I stopped on the landing at our bedroom door. Michael was hunched over his laptop sat opposite the doorway on the bed. I didn’t say a word but his posture made it quite clear I wasn’t welcome. His tanned face beamed back at me from the photograph over his shoulder in front of him on the dresser. I had caught him laughing on holiday. I was pregnant with Ruby and we were happier than we’d ever been. It was all going so well for us. Then I had Ruby. He loved her, sure. It was just. I turned back towards the stairs to pinch myself. People said it all changed when you had a child. The dynamics were different. You weren’t young free and single anymore. This was normal. We were normal. I headed downstairs for a glass of red wine.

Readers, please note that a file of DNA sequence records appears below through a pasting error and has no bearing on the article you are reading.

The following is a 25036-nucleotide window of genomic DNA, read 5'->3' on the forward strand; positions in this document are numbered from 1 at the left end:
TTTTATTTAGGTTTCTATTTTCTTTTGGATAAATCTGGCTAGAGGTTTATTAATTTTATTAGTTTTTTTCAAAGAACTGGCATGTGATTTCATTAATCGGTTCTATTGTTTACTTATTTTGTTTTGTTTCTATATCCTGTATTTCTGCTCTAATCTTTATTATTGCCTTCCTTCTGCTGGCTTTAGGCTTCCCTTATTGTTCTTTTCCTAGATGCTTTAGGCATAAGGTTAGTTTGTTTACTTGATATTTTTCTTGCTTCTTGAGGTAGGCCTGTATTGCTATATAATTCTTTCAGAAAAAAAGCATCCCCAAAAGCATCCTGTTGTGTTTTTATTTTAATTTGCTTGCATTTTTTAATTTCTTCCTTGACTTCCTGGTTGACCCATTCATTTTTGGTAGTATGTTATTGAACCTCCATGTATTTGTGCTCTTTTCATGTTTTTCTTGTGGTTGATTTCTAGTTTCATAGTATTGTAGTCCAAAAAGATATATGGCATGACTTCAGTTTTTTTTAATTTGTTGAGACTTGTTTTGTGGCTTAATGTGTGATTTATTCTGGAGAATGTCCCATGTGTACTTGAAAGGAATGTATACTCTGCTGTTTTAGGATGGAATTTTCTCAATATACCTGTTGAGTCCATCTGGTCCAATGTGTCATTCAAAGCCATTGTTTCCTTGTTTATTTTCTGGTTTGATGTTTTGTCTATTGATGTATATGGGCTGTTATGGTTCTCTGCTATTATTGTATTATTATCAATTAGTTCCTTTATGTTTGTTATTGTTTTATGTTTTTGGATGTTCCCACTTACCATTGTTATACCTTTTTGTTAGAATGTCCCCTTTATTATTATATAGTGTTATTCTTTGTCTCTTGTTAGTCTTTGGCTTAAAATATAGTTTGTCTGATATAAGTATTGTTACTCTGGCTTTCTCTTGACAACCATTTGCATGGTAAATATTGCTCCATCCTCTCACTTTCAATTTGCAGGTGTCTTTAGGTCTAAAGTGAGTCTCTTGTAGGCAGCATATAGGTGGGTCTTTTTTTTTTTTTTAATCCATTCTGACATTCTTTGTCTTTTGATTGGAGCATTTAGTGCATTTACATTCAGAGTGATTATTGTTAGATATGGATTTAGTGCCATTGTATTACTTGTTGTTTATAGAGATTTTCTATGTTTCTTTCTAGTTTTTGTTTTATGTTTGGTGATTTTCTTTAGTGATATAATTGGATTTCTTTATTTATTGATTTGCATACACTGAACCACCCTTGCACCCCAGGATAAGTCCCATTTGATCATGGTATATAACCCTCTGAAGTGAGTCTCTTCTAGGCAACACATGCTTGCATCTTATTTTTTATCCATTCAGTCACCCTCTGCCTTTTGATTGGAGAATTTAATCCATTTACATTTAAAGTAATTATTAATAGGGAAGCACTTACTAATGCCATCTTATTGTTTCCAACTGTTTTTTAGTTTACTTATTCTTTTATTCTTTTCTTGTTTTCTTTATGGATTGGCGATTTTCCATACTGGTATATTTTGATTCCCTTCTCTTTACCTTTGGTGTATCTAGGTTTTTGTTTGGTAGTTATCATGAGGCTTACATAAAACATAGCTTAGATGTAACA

Michael joined me later. Our new house lacked character although it was an old Victorian cottage. It should have been woven with secret crevices but instead stood bear staring blankly at me with cracks in the white paint from damp, I was sure. Its dark corners half filled with shadows even on a sunny day. I had tried to cheer it up with vases of flowers and paintings of vivid colours but it always felt cold. “Are you okay?” Michael asked me. It was a question but it begged not to be delved into too deeply. “I’m okay” I replied, trying to soften my voice. “Are you okay?” He just looked back at me and said “yes”. That was the extent of our conversation. We sat quietly on our new sofas, sunk into its soft cream leather. I went to move closer, to rest my head on Michael’s shoulder. The squeak of the leather under my jeans awkwardly stuck to the material. My glass knocked on my knee and tipped and I spilled a drop of wine. It hit the cream and ran down like a crimson tear and hit the carpet. Michael jumped up at once. I knew he’d be angry. He said nothing. I wish he’d have shouted it was easier than silence. Silence hurt my ears more somehow. He walked slowly to the adjoining kitchen and grabbed the green sponge. He scrubbed the red stain but it wouldn’t move. He gave up and with the same bad posture he climbed the stairs like a man on death row.